Despite my Escape from Appletraz, I’m still dependent in some ways on Cloud Cupertinoo Land’s way of doing things. For example, I like the fact that my Apple TV can display a gallery of my photos in my living room as an eternal screen saver.
Similarly, I love the fact that my Apple Watch can show me a different one of my favourite photos every time I glance at my wrist.

Not surprisingly, I can only feed these Apple devices my pictures through the Apple Photos ecosystem.

So I manually export the very best pics I take from Lightroom into Apple Photos, and they sync from there over to my Apple TV and my Apple Watch.

Migrating is Hard Work

I’ve slowly begun the process of moving my photos and videos out of Apple Photos and into this Adobe/Google hybrid I’ve designed.

It’s a long, time-consuming process and there are downsides. The downsides, though, really just reinforce the fact that I need to get out of Apple’s walled garden.

For one, even though all of my photos and videos are already stored in the cloud in iCloud Photo Library, I can’t move them directly from there to Google Drive using Mover because, as I mentioned before, the Apple system is a closed black box.

Instead, I have to manually export my photos out of the desktop Apple Photos app into Google Drive and it all has to be uploaded again. That represents considerable time and lots of expensive bandwidth.

Another major problem is the fact that Apple Photos can’t include all – or, in most cases, any – metadata with photo and video exports. That means the hours and days of time I’ve invested in tagging and cataloguing my media using iPhoto are probably going to be tossed away during this transition.

That’s a painful reality, but one I’ve reconciled to in the interests of moving to a more open, extensible system.

Closing Thoughts About Opening Up

Whining aside, I understand why Apple builds their software and services the way it does. It’s all about catering to customers with a low skill level and moderate needs. Apple’s stuff is easy to use and, with low utilization, works relatively well. If you just shoot a few pictures from time to time and want to sync them between your iPhone, iPad and Mac, Apple Photos is great. That’s fine, from a marketing perspective. You can easily get up and running and locked in with Apple’s products and services.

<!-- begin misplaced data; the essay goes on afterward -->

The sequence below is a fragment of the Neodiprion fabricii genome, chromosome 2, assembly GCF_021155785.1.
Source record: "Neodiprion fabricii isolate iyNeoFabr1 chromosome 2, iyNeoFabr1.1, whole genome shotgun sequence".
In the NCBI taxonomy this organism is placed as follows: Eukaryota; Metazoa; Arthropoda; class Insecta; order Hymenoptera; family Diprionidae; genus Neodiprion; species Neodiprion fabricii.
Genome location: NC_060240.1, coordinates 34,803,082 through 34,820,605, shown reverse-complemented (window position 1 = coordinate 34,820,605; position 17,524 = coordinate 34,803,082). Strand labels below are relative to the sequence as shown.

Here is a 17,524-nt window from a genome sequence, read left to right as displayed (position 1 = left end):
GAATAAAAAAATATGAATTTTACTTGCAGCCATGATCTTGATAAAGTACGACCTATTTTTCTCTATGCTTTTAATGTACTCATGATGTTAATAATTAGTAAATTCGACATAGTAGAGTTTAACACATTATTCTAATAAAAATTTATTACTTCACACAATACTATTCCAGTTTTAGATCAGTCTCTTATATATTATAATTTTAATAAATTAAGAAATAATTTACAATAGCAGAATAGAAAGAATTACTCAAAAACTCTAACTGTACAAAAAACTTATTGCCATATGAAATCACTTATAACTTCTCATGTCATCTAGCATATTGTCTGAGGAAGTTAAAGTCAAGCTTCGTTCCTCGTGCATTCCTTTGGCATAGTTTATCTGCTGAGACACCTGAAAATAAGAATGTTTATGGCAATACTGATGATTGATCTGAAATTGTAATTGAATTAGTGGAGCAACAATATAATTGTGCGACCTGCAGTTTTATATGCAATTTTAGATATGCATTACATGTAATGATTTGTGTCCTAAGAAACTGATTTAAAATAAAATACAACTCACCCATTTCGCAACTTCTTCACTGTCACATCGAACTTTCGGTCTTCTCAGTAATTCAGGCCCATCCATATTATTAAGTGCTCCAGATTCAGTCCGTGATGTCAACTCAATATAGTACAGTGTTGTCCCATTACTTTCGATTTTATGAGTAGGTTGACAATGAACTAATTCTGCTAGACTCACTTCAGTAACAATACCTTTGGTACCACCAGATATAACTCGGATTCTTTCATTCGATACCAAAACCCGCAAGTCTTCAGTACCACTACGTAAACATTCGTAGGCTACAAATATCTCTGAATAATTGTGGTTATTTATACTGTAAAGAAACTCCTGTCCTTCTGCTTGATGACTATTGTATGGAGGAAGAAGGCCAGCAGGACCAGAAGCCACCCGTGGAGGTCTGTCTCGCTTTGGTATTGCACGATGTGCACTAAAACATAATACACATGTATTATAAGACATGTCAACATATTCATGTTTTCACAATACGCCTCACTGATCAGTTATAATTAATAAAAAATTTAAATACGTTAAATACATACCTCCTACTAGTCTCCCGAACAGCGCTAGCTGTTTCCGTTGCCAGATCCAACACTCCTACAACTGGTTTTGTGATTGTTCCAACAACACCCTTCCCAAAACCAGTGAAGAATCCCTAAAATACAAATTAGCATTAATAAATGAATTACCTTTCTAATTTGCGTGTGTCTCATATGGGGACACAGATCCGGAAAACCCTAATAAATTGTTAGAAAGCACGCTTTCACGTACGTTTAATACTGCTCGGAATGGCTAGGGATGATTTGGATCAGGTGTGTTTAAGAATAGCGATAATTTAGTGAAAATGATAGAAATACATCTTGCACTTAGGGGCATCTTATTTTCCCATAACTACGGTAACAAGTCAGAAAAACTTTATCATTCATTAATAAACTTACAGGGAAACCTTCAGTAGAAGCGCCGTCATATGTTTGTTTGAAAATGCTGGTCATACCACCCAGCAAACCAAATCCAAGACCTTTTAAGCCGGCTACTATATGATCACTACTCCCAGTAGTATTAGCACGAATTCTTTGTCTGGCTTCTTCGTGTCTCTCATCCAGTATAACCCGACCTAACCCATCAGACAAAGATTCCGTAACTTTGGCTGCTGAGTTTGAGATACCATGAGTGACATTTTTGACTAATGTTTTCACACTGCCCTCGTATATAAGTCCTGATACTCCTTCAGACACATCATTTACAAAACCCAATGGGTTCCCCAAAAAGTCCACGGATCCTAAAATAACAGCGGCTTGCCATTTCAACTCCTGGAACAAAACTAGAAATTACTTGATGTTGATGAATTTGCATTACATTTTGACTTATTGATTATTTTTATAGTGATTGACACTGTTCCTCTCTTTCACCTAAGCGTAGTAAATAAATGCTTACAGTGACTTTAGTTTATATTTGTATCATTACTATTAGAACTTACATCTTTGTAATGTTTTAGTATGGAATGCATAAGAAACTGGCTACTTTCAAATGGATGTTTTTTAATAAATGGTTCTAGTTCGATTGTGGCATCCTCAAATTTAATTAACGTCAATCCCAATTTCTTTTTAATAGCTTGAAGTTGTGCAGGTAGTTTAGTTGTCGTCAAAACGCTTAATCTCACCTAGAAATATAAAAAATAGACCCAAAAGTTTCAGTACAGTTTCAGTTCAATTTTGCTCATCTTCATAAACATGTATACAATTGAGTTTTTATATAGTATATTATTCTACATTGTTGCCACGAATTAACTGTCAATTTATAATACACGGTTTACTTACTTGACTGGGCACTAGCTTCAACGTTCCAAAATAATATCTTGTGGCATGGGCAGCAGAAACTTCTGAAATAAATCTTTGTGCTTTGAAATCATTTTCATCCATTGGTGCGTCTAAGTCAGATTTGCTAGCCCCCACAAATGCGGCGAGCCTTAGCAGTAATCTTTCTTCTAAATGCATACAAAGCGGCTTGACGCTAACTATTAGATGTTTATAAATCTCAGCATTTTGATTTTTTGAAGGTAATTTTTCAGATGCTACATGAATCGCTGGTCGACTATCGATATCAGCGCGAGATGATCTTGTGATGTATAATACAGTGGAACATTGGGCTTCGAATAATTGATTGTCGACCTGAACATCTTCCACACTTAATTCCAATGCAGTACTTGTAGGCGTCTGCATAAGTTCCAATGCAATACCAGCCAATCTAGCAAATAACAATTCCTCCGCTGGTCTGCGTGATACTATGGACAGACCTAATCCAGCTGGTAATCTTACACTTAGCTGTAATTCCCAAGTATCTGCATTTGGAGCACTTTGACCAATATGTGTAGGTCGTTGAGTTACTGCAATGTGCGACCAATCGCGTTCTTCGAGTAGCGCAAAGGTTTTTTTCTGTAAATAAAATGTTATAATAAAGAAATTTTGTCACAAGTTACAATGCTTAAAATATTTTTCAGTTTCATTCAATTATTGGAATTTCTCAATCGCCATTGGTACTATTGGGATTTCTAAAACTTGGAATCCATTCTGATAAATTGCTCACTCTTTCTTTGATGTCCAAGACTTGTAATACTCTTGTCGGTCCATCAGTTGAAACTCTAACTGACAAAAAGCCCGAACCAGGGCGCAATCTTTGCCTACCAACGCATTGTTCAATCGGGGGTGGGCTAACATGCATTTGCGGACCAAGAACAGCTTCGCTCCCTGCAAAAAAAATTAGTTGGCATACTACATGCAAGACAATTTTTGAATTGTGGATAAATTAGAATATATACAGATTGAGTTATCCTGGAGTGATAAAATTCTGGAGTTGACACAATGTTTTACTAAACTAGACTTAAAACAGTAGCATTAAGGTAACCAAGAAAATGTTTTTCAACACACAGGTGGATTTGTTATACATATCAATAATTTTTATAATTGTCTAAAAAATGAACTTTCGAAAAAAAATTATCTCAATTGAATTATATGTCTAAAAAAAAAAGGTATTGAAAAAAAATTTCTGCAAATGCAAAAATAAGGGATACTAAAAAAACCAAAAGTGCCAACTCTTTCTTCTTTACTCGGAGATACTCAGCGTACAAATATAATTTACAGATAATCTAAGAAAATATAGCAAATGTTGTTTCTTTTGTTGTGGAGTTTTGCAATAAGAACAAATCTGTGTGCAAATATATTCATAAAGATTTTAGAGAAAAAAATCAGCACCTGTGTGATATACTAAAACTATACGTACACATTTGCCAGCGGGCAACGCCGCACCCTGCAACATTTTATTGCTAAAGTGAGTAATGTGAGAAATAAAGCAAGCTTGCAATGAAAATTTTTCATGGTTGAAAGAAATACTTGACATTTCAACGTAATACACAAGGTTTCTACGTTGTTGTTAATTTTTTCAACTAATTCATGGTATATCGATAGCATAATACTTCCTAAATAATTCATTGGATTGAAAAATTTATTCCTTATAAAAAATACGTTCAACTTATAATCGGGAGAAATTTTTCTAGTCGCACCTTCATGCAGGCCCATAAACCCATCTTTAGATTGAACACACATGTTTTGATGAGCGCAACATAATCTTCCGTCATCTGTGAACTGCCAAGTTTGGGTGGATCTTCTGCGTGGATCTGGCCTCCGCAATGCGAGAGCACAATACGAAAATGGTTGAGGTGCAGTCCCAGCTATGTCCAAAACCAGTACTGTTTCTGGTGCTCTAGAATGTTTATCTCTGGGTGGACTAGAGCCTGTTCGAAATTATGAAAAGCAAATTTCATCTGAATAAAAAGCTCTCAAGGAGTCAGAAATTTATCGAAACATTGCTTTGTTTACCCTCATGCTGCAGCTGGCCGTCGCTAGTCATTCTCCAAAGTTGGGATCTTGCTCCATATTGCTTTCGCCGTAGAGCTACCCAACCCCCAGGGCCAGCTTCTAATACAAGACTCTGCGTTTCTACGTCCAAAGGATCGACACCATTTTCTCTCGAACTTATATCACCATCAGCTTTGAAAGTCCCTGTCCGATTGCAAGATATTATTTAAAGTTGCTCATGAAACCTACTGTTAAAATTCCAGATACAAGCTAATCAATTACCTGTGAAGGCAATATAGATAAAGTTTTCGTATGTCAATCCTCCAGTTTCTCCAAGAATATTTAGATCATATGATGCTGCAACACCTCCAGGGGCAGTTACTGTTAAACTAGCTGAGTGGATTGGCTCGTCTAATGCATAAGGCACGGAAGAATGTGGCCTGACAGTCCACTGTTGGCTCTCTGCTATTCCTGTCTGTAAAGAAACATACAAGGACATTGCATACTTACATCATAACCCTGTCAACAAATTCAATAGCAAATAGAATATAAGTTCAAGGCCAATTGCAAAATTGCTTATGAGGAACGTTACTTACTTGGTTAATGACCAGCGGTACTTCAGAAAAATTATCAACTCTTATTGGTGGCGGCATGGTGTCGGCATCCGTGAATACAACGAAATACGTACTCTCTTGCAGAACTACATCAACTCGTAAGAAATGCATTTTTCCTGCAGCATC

Once you have tens of thousands of pictures, though, and start using devices that don’t bear an Apple logo, things break down very, very fast.

That’s where Apple is doing its customers a disservice by not enabling us to grow up and easily leave its walled garden when we hit performance problems caused by its software quality failings. Like a hyperactive parent, Apple is doing its customers more harm than good by smothering us under the blanket of its hermetically sealed information ecosystem. Show us you love us: set us free, Apple.

About Amazon’s Dirty Kindle Books

Amazon’s Kindle books are dirty. All of them. Every single one.

I don’t mean dirty in the Fifty Shades of Grey sense. I mean coal-mine dirty.

Amazon buys the energy for its data centres from providers who burn coal to produce it. The company has no plans to change this.

Google and Apple, on the other hand, use almost entirely self-produced renewable energy to power their data centres.

In their 2015 Click Clean report, Greenpeace identifies Amazon as being “stuck in [a] dirty energy past”. Apple and Google are “green internet innovators”.

To buy a Kindle book from Amazon is to support an environmentally-catastrophic, coal-energy supported system.